On July 29, 2019, the Delaware Court of Chancery dismissed an action against the directors of J.C. Penney Company, Inc. alleging failure of oversight because of the plaintiff’s failure to make a demand on the board before filing the derivative action.[1]  In doing so, the Court addressed whether the directors faced a substantial likelihood of personal liability with respect to the oversight claims that would excuse demand, and found that the plaintiff had not pled sufficient facts to indicate that the directors violated their Caremark oversight responsibilities.

The case arose because of claims against J.C. Penney for alleged failure to abide by the terms of a settlement to implement improvements to its price comparison advertising practices that were claimed to be deceptive.  The plaintiff’s claim in this case was that the board failed to oversee the company’s compliance with its undertakings.

The Court of Chancery acknowledged that a Caremark claim of failure to monitor corporate affairs is “possibly the most difficult theory in corporation law” for a plaintiff to win on.[2]  It then found, citing Stone v. Ritter,[3] that the plaintiff failed to allege facts to show that “the directors utterly failed to implement any reporting or information systems or controls” or, in the words of the recent Delaware Supreme Court decision in Marchand v. Barnhill,[4] that the board made no good faith effort to try to put in place a reasonable board-level system of monitoring and reporting.  The Court referred, among other things, to board and audit committee minutes to indicate the board’s involvement with legal and compliance matters, and in particular the pricing compliance situation.  The Court further found that the plaintiff failed to identify any red flags of ongoing violations of law to put the board on notice as a basis for a Caremark claim.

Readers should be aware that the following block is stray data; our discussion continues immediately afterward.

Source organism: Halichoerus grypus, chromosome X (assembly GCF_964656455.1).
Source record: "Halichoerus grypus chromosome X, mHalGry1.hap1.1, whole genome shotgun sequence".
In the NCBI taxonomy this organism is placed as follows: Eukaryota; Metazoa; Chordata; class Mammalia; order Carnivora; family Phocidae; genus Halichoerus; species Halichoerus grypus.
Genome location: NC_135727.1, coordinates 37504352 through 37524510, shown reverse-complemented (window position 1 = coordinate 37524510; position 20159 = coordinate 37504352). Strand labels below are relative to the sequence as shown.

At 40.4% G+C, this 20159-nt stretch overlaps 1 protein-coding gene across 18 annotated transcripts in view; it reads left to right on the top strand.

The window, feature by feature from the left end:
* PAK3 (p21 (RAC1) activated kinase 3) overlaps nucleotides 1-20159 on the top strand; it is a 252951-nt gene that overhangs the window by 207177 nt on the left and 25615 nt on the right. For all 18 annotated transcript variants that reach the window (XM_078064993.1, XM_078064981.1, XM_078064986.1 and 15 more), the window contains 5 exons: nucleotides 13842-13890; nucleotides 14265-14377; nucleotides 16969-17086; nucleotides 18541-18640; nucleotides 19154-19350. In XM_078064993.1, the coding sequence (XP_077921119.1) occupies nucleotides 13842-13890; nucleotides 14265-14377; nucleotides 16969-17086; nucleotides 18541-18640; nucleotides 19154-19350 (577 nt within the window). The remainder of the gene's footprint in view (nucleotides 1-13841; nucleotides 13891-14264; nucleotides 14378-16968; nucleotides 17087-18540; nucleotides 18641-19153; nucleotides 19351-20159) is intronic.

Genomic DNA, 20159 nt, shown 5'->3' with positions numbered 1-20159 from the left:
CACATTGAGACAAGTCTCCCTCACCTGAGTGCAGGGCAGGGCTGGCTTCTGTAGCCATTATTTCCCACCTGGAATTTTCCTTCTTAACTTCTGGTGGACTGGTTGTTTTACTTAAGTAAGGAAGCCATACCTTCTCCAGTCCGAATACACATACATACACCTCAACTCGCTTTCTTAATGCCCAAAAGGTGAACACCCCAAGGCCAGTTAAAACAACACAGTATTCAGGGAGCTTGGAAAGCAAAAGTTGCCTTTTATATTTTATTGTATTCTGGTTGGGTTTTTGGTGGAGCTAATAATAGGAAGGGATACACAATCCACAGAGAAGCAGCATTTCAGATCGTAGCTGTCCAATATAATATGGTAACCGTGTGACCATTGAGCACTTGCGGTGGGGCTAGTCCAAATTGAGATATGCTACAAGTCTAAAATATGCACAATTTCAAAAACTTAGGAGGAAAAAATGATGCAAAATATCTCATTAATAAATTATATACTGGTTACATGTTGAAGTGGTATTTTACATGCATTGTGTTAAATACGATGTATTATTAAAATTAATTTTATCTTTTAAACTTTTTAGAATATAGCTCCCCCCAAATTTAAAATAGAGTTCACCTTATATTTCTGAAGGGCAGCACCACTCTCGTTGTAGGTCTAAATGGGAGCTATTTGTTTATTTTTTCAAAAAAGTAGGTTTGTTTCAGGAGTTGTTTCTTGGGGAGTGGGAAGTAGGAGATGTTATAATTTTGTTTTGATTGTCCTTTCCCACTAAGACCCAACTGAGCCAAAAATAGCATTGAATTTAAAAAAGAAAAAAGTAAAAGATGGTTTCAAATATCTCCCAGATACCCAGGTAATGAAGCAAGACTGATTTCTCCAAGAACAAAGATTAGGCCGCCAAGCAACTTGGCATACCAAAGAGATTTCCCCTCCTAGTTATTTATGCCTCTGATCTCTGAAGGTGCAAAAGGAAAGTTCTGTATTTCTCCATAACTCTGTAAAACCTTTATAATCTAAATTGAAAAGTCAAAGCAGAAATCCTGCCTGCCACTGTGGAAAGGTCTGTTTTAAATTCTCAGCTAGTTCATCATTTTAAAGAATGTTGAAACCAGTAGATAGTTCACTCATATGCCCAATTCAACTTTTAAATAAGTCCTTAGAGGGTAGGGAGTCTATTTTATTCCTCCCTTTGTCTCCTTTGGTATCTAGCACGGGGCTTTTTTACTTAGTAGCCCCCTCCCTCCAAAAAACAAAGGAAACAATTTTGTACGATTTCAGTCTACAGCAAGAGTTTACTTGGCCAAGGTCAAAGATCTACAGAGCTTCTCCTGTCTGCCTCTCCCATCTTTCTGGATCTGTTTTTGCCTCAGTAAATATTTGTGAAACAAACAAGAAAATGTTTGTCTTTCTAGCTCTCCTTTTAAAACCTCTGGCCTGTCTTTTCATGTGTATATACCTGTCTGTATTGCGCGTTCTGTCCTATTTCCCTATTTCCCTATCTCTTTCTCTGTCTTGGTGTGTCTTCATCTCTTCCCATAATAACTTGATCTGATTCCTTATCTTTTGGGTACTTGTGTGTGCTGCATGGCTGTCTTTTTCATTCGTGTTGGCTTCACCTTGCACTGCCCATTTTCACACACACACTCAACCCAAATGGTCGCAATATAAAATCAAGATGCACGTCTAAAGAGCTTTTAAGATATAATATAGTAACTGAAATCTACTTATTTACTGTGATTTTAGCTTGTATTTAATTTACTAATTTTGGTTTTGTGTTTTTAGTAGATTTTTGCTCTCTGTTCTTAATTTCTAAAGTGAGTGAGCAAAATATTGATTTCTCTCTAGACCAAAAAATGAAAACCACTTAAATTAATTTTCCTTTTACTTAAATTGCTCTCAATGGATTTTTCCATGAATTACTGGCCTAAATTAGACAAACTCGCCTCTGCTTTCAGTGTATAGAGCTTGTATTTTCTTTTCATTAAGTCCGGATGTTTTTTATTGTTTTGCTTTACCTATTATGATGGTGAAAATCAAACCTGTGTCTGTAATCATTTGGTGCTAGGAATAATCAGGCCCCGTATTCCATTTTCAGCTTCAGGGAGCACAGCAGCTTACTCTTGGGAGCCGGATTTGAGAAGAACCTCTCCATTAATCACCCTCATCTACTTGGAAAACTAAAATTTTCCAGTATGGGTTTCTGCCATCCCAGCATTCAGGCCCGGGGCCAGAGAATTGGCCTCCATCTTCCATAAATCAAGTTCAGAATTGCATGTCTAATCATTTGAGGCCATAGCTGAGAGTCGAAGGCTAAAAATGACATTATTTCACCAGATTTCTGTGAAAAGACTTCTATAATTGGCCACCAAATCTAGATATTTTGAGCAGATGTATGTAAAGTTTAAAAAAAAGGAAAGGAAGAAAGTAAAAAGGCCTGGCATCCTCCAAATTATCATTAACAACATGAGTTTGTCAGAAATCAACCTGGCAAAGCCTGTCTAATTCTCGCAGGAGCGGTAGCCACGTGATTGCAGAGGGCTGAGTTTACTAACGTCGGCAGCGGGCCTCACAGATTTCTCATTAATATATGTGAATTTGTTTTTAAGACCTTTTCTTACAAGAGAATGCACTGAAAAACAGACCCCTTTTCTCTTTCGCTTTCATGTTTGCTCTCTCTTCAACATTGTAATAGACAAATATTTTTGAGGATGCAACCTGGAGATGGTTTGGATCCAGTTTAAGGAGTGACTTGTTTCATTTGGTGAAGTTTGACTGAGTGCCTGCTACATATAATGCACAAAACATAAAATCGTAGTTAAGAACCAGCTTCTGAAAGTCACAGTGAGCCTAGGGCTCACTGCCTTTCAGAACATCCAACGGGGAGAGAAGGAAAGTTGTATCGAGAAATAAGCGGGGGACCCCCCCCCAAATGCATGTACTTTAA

The J.C. Penney decision, coming down so soon after the Supreme Court’s Marchand decision, should  help to put the Marchand decision in context as being based on unique facts.  Nevertheless, the J.C. Penney decision underscores the importance of boards paying attention to their responsibilities for overseeing legal compliance and management of important operational risks and of documenting their efforts to do so.


[1] Rojas v. Ellison, C.A. No. 2018-0755-AGB (July 29, 2019).

[2] In re Caremark Int’l Inc. Deriv. Litig., 698 A. 2d 959 (Del. Ch. 1998).

[3] 911 A. 2d 362 (Del. 2006).

[4] 2019 WL 2509617 (Del. June 18, 2019).